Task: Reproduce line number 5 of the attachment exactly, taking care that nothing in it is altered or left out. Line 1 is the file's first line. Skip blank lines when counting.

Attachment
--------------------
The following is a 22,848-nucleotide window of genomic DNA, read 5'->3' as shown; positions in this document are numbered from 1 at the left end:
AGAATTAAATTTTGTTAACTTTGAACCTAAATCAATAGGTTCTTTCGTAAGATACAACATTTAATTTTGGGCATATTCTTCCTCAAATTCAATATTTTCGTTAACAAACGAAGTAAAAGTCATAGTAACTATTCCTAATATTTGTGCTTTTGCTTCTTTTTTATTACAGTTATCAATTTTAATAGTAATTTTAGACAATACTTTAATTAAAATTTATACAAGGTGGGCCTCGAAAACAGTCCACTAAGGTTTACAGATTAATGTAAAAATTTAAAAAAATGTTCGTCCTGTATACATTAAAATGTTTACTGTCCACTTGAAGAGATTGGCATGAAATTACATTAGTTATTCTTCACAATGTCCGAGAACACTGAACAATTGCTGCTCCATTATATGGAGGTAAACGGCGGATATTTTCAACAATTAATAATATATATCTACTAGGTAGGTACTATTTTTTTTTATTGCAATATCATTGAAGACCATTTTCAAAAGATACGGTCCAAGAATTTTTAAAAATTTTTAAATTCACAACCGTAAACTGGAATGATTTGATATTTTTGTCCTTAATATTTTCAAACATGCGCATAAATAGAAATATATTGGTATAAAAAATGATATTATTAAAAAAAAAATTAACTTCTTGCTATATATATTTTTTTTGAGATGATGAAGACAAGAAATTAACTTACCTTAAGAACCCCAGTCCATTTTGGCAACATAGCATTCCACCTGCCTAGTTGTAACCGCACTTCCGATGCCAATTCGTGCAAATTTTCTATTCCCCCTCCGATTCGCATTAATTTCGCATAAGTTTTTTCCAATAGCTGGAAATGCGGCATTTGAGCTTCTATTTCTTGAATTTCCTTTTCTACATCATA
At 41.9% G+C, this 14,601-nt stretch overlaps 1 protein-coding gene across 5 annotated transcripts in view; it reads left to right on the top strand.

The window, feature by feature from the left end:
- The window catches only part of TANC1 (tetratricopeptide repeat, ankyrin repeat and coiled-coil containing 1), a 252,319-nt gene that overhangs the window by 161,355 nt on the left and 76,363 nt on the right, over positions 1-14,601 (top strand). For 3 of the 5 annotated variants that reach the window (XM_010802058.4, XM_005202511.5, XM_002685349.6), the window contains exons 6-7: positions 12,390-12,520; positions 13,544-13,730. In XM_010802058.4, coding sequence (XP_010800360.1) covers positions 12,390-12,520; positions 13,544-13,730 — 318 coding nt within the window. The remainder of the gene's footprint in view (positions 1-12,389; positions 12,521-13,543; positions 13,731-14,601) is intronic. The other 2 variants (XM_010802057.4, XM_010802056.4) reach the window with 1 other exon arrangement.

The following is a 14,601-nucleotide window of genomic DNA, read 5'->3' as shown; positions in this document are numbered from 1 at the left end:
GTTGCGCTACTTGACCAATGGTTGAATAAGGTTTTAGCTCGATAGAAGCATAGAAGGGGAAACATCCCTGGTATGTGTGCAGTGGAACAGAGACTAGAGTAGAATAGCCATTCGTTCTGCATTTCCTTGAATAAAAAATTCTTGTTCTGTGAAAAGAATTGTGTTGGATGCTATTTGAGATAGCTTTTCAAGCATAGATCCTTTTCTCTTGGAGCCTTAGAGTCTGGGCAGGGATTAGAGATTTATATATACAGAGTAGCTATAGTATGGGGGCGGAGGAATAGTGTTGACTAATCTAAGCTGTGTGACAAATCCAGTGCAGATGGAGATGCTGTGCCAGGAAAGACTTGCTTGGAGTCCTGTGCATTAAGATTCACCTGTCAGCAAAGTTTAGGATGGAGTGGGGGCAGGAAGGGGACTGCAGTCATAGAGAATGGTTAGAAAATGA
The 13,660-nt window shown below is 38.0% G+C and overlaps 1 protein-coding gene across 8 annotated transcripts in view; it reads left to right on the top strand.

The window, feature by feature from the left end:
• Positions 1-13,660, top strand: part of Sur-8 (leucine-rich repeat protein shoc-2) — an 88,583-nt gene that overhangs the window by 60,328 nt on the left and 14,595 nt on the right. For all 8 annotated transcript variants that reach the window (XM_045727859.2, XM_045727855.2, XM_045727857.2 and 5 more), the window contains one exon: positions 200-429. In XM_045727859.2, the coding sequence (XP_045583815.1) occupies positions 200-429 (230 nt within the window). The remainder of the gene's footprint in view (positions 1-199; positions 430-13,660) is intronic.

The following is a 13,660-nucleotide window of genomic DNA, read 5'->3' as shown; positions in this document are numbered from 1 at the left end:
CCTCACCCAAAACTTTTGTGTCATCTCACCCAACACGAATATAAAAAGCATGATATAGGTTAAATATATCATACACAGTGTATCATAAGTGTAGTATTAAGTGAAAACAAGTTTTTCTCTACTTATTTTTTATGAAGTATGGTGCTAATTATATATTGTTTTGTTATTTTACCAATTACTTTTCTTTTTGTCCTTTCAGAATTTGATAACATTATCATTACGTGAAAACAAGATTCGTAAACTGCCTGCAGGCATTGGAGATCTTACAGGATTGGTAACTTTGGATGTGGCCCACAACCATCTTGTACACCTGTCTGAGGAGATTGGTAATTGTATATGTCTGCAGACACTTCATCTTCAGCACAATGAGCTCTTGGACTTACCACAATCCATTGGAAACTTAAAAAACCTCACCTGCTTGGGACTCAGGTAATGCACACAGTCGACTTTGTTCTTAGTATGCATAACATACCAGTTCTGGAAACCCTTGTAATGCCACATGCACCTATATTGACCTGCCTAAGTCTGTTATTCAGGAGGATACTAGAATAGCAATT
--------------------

- The window catches only part of TANC1 (tetratricopeptide repeat, ankyrin repeat and coiled-coil containing 1), a 252,319-nt gene that overhangs the window by 161,355 nt on the left and 76,363 nt on the right, over positions 1-14,601 (top strand). For 3 of the 5 annotated variants that reach the window (XM_010802058.4, XM_005202511.5, XM_002685349.6), the window contains exons 6-7: positions 12,390-12,520; positions 13,544-13,730. In XM_010802058.4, coding sequence (XP_010800360.1) covers positions 12,390-12,520; positions 13,544-13,730 — 318 coding nt within the window. The remainder of the gene's footprint in view (positions 1-12,389; positions 12,521-13,543; positions 13,731-14,601) is intronic. The other 2 variants (XM_010802057.4, XM_010802056.4) reach the window with 1 other exon arrangement.